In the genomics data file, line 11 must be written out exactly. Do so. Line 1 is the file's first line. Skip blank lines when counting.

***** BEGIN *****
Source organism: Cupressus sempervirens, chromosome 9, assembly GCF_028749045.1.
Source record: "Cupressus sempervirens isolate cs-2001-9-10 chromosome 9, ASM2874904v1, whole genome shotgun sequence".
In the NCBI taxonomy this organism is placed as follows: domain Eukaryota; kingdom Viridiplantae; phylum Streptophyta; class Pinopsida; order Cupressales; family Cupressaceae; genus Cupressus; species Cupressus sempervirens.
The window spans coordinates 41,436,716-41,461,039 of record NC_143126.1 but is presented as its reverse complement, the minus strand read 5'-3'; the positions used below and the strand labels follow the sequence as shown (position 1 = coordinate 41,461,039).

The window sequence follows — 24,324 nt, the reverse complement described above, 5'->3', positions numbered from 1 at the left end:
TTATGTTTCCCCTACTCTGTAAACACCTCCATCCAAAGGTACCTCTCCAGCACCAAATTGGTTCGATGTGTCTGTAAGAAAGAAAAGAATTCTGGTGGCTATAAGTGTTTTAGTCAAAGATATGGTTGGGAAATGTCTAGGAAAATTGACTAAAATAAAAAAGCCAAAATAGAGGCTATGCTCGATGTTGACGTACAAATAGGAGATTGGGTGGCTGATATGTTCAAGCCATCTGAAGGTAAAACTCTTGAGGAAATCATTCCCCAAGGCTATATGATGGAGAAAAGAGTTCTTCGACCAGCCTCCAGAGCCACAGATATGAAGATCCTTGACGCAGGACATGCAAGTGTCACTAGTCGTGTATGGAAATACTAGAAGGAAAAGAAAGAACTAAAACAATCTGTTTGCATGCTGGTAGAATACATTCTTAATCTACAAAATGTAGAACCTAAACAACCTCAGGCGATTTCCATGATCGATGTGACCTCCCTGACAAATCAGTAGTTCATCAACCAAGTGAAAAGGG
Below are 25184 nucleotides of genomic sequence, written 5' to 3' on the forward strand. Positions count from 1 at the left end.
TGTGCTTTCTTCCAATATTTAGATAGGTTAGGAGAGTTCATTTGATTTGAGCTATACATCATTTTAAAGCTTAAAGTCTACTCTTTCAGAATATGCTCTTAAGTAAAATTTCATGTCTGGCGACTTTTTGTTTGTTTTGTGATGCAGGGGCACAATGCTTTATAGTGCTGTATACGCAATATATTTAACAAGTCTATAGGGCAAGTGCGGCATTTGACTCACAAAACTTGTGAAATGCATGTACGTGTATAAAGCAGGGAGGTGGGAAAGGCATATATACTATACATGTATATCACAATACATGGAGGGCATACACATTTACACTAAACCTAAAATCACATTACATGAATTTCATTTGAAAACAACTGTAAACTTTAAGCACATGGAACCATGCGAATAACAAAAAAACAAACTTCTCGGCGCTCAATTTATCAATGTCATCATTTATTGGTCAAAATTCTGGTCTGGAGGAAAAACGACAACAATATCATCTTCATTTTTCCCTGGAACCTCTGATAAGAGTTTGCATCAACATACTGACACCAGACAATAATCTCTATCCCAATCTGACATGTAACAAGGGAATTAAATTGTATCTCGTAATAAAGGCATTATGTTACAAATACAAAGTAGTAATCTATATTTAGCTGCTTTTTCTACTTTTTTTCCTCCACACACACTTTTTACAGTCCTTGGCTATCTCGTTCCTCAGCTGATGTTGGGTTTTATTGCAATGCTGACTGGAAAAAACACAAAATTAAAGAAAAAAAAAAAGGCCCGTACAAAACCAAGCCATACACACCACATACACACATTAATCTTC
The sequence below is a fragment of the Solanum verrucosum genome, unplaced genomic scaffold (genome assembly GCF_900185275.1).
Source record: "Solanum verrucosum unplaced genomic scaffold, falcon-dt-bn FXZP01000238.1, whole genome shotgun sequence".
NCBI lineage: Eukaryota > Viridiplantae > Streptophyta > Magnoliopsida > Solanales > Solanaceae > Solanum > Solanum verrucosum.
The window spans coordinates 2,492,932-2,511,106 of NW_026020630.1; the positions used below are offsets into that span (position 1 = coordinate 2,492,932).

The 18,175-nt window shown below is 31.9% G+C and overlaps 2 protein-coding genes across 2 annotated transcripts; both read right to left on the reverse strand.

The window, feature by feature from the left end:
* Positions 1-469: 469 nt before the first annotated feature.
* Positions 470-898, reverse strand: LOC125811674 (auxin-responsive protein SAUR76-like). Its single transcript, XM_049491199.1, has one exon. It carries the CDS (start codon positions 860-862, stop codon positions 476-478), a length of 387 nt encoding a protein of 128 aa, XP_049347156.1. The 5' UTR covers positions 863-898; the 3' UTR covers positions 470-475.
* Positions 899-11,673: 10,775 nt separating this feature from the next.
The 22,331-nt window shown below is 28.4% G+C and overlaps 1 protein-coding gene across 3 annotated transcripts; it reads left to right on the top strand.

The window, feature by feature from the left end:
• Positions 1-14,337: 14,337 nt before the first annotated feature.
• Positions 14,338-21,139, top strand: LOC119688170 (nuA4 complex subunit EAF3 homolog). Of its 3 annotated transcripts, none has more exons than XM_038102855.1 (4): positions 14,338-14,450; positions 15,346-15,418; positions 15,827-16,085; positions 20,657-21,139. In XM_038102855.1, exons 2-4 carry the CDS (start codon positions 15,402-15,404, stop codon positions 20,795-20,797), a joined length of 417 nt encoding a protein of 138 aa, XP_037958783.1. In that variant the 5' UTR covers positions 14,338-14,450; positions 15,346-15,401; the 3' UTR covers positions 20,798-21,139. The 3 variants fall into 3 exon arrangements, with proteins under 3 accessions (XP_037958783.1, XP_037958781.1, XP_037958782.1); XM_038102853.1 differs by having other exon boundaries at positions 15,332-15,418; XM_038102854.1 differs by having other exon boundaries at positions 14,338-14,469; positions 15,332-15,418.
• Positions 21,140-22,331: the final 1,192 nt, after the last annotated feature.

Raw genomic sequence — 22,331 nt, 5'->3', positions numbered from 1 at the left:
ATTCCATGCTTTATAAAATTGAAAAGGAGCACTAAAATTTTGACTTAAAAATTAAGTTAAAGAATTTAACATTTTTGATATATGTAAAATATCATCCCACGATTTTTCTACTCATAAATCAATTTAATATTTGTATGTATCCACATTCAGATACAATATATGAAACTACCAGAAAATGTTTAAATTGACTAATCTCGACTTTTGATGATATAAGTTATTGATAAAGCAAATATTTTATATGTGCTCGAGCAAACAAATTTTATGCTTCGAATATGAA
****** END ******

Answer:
NCBI lineage: Eukaryota > Viridiplantae > Streptophyta > Magnoliopsida > Solanales > Solanaceae > Solanum > Solanum verrucosum.